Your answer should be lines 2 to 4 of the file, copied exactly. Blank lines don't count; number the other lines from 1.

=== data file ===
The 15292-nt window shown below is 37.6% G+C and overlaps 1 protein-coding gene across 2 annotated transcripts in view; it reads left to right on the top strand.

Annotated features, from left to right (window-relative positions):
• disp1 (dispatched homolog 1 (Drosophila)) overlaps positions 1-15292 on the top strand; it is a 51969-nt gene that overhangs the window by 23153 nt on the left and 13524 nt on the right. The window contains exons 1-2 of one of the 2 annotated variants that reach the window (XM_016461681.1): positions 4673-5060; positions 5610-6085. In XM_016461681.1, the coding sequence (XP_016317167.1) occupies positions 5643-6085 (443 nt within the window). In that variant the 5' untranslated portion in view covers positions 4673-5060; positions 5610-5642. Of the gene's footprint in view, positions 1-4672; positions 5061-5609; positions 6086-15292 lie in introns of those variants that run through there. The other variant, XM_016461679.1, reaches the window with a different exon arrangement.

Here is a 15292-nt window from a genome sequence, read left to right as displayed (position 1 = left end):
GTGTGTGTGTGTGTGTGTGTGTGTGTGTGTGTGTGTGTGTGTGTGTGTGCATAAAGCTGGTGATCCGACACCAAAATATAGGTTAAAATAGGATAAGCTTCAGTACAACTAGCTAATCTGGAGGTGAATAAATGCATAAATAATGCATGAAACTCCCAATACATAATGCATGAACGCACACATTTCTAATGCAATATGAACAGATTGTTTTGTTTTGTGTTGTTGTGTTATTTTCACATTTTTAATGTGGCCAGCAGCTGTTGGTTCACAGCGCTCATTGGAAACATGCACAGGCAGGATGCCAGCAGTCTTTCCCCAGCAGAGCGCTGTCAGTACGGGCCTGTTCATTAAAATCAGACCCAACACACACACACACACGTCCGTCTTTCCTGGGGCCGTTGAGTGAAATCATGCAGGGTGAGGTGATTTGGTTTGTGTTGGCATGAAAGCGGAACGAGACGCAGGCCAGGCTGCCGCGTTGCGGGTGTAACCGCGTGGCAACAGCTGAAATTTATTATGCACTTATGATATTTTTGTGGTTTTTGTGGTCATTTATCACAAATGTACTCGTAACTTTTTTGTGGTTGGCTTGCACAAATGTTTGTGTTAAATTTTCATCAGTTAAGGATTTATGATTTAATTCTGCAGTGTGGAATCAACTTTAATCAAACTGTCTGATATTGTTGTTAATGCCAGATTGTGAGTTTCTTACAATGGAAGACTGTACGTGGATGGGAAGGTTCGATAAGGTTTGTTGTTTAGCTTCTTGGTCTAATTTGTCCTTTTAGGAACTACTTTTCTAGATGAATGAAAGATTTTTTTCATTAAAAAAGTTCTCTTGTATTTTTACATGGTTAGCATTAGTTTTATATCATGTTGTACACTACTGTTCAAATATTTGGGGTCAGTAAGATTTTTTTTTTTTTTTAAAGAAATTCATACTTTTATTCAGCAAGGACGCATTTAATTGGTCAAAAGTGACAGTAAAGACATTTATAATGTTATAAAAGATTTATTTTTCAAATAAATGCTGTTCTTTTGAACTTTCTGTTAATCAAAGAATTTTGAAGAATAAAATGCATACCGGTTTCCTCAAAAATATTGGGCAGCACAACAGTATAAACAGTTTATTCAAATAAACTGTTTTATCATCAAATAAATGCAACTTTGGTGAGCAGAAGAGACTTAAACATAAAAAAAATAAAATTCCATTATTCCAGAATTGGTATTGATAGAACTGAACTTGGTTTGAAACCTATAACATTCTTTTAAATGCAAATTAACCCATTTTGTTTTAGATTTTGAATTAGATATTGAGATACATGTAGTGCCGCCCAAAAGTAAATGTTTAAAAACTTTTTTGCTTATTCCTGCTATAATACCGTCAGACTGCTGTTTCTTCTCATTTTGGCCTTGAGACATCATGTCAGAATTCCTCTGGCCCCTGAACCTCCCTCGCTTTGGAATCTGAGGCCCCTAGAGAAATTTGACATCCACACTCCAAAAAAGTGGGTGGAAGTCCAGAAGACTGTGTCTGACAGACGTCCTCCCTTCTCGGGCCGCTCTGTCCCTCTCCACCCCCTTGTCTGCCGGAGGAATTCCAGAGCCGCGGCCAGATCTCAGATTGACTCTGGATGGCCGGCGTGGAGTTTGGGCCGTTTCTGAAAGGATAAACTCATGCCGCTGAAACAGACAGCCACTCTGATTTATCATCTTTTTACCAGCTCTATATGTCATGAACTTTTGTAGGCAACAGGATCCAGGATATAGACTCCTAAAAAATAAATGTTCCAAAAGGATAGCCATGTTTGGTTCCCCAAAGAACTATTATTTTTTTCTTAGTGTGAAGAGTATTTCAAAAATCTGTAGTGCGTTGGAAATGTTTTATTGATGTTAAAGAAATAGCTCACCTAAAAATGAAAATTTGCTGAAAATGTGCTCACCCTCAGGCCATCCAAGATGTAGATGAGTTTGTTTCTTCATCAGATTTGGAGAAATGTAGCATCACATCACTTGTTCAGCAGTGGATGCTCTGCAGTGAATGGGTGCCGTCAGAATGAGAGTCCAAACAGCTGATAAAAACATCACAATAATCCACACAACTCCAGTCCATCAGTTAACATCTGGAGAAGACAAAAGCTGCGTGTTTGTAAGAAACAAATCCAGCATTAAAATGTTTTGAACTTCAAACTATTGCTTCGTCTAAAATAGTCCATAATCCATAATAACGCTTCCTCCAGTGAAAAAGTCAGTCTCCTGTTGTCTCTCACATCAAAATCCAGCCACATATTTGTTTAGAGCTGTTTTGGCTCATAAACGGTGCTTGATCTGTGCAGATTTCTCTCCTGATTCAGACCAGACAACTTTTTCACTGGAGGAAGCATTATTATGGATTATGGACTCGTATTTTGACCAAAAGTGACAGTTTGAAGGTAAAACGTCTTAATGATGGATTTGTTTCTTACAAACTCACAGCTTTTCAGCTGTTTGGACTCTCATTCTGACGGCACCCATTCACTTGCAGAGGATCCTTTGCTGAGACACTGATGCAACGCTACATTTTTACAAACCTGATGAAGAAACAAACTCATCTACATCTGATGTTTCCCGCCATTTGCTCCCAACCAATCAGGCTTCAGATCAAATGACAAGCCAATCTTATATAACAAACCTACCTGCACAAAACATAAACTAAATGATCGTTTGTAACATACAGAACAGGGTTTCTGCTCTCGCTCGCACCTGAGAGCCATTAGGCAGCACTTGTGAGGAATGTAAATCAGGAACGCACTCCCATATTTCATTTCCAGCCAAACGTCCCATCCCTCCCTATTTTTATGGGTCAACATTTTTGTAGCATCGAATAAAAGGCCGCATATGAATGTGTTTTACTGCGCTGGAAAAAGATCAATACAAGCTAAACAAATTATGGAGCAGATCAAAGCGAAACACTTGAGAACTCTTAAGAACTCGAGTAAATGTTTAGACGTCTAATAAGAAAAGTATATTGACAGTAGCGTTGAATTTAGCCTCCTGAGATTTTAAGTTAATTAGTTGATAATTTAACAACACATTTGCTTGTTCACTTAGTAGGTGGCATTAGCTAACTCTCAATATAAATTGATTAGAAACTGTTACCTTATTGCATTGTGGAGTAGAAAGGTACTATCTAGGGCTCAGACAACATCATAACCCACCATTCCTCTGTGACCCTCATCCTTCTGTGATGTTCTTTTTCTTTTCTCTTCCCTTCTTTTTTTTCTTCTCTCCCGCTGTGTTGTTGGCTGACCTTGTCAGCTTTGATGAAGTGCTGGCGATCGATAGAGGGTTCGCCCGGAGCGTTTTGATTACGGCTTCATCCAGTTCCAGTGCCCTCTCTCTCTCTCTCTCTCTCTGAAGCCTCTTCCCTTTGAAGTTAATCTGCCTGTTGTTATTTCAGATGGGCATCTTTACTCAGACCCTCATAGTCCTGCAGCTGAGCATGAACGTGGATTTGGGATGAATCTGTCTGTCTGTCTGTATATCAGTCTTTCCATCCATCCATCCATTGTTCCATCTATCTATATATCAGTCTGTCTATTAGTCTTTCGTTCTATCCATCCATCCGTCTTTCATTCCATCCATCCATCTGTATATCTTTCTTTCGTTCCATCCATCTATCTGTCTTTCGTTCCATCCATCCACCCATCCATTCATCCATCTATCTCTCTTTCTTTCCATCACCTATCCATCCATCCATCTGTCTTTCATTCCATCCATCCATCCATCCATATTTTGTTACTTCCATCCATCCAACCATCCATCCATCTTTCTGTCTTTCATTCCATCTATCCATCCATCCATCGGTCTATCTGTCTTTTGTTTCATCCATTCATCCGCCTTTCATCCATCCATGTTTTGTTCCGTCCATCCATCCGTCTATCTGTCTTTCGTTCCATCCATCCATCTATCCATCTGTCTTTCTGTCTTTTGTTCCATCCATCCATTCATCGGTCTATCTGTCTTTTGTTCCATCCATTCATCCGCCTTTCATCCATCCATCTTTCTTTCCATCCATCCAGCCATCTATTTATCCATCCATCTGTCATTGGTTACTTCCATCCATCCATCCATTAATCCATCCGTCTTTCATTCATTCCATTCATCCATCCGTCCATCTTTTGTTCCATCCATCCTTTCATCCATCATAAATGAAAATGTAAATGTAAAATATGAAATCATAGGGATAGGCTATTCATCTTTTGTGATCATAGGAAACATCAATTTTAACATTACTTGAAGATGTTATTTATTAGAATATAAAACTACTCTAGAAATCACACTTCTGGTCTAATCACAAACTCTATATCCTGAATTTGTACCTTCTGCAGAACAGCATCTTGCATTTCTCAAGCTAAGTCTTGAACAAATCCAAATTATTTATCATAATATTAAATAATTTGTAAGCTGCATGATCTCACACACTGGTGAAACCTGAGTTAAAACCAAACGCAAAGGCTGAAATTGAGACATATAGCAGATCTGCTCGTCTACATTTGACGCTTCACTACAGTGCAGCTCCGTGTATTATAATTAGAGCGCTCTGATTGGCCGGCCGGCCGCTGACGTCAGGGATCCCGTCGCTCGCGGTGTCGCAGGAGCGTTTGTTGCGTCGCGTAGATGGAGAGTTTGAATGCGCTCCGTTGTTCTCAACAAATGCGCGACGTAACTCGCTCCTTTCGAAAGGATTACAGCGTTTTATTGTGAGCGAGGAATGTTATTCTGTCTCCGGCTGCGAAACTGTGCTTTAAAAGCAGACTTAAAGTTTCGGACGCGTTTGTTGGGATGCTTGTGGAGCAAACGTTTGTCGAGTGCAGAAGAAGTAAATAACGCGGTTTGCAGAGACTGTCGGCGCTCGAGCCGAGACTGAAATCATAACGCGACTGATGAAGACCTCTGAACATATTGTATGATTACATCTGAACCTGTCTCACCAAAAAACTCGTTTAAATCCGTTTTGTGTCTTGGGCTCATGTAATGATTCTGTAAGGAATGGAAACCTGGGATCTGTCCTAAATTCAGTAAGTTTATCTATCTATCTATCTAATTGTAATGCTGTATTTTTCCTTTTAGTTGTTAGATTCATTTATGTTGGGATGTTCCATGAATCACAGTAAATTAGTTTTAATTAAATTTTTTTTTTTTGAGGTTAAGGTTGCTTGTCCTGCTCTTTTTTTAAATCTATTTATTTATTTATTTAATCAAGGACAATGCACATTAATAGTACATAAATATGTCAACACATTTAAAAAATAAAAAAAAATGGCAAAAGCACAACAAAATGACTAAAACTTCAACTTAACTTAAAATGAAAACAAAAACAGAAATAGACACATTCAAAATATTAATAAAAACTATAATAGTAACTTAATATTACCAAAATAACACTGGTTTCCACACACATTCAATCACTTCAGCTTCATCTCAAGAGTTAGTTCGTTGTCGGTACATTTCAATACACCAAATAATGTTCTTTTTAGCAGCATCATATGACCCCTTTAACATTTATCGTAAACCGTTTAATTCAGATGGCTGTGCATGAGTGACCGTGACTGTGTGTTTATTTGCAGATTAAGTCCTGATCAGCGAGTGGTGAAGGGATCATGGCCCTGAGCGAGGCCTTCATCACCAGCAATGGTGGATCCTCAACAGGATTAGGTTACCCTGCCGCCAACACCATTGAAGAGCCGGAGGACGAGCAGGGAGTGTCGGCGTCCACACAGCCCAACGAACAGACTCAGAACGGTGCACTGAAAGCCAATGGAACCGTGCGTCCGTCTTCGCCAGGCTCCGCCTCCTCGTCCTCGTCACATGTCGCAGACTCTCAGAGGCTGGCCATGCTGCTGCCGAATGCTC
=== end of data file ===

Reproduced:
Annotated features, from left to right (window-relative positions):
• disp1 (dispatched homolog 1 (Drosophila)) overlaps positions 1-15292 on the top strand; it is a 51969-nt gene that overhangs the window by 23153 nt on the left and 13524 nt on the right. The window contains exons 1-2 of one of the 2 annotated variants that reach the window (XM_016461681.1): positions 4673-5060; positions 5610-6085. In XM_016461681.1, the coding sequence (XP_016317167.1) occupies positions 5643-6085 (443 nt within the window). In that variant the 5' untranslated portion in view covers positions 4673-5060; positions 5610-5642. Of the gene's footprint in view, positions 1-4672; positions 5061-5609; positions 6086-15292 lie in introns of those variants that run through there. The other variant, XM_016461679.1, reaches the window with a different exon arrangement.

Here is a 15292-nt window from a genome sequence, read left to right as displayed (position 1 = left end):